Karachi:Former Pakistan bowling great Wasim Akram warned that the Indian Premier League could seriously damage international cricket if the game's governing body fails to intervene.
The lucrative IPL, which starts from Thursday, has already stirred controversy with high profile players willing to retire to feature in the multi-million dollar bonanza.
"I fear the IPL can be a serious distraction and destruction if the International Cricket Council (ICC) doesn't intervene because it involves huge money and players are ready to abandon international cricket," Akram told AFP.
"The ICC should have foreseen the danger 10 years ago because the ICC and cricket boards of countries earn billions of dollars with players getting a small percentage, so such a thing was bound to happen," Akram said.
"Had players been paid properly by the ICC and the boards they would not have joined such leagues. Now there has come a stage where players are willing to opt out of international cricket, which is dangerous."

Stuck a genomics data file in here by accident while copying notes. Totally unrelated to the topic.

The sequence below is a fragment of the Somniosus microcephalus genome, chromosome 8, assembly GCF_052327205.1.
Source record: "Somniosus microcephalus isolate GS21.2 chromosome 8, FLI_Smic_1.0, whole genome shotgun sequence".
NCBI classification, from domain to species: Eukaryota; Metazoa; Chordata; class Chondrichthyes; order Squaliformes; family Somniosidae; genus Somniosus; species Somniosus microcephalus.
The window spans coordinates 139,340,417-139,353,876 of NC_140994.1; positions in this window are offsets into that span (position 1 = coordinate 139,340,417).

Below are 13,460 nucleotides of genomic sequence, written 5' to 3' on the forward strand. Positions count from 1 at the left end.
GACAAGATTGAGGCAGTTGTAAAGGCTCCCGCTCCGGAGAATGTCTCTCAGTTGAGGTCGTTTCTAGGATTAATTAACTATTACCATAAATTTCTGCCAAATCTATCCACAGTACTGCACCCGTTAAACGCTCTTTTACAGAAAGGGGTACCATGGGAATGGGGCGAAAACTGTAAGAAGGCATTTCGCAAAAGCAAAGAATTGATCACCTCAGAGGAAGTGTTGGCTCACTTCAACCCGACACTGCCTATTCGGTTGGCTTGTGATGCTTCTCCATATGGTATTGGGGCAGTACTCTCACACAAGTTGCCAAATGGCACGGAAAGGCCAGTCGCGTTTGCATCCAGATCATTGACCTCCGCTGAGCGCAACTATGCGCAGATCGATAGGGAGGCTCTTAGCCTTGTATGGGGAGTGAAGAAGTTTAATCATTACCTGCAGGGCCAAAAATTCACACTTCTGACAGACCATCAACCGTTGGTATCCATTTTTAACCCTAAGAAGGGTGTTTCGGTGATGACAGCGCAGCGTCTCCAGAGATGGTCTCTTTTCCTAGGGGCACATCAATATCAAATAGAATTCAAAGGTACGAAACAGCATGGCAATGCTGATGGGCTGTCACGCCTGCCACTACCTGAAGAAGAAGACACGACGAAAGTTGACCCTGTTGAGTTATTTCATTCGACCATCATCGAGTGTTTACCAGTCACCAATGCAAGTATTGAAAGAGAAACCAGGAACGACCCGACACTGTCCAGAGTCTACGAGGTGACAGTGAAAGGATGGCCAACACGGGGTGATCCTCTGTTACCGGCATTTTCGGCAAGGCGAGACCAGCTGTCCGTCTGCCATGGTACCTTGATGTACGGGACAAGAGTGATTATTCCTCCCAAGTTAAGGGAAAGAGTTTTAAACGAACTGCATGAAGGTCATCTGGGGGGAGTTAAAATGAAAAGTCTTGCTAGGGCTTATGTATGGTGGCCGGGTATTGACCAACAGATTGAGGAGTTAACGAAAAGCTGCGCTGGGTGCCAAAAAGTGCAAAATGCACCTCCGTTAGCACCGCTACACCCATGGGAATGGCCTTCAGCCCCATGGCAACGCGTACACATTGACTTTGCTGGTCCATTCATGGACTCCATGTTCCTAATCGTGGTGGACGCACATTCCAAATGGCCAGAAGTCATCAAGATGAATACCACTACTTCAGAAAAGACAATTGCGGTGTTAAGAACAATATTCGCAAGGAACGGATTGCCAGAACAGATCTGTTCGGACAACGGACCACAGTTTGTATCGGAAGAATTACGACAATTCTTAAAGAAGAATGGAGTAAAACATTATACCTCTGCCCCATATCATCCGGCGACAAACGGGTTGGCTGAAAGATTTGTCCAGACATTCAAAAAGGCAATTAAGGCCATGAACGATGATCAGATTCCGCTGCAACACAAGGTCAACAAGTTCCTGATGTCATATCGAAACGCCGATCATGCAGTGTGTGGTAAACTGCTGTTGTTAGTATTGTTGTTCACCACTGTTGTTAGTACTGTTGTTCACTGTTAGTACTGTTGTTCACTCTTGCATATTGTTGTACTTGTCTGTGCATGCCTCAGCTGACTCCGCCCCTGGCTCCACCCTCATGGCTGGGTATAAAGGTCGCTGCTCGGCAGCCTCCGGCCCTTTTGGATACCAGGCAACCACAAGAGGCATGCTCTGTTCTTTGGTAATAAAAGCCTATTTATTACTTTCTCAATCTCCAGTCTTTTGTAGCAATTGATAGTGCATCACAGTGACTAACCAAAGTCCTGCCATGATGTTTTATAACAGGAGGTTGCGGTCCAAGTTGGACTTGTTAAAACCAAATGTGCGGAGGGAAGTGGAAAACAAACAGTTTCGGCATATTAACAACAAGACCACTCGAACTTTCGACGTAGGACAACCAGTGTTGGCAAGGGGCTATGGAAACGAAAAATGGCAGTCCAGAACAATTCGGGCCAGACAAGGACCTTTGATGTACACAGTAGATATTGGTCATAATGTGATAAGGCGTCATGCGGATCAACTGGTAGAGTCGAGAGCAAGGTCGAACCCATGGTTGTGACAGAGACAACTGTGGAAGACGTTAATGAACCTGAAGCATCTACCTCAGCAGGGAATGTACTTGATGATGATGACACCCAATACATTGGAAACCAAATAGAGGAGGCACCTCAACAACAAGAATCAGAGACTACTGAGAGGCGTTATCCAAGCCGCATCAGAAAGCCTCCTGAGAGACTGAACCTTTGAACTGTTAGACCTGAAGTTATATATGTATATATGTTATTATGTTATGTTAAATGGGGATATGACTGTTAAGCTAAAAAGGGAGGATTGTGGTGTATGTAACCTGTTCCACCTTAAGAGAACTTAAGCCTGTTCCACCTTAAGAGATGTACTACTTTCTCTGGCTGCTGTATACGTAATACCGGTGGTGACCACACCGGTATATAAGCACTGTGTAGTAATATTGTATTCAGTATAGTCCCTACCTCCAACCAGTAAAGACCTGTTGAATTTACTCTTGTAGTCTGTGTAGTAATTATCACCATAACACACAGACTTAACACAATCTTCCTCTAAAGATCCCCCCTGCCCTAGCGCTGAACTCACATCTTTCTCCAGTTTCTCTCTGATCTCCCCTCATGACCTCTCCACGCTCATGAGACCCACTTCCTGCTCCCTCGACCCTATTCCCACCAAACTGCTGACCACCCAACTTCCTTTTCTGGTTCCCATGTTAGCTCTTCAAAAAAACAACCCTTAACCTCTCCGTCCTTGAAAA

Akram, who played 104 Tests and 356 one-day matches during an illustrious career for Pakistan, said he hoped new ICC chief Haroon Lorgat, who will replace Malcolm Speed in June, would tackle the problem.
"The new ICC chief executive seems a level-headed man and I hope he finds a solution," he said.
Akram also said that huge interest in Twenty20 was a potential danger for 50-over one-day cricket.
"Test cricket will stay on as it is but I think the ICC will have to find some ways to keep the 50-over interest alive," said Akram who holds the world record of most one-day wickets with 502.
"Overs 20 to 40 are starting to prove boring for fans -- even I would not watch the middle overs if players like Adam Gilchrist, Sanath Jayasuriya and Shahid Afridi aren't batting," he said.
Akram further criticised the IPL authorities for their strict media guidelines, which have forced international agencies to boycott the event.
"In a culture like ours no event can get off without media coverage," Akram said. "I see these restrictions as odd, unwise and hope they relent because people want to see pictures and coverage in print."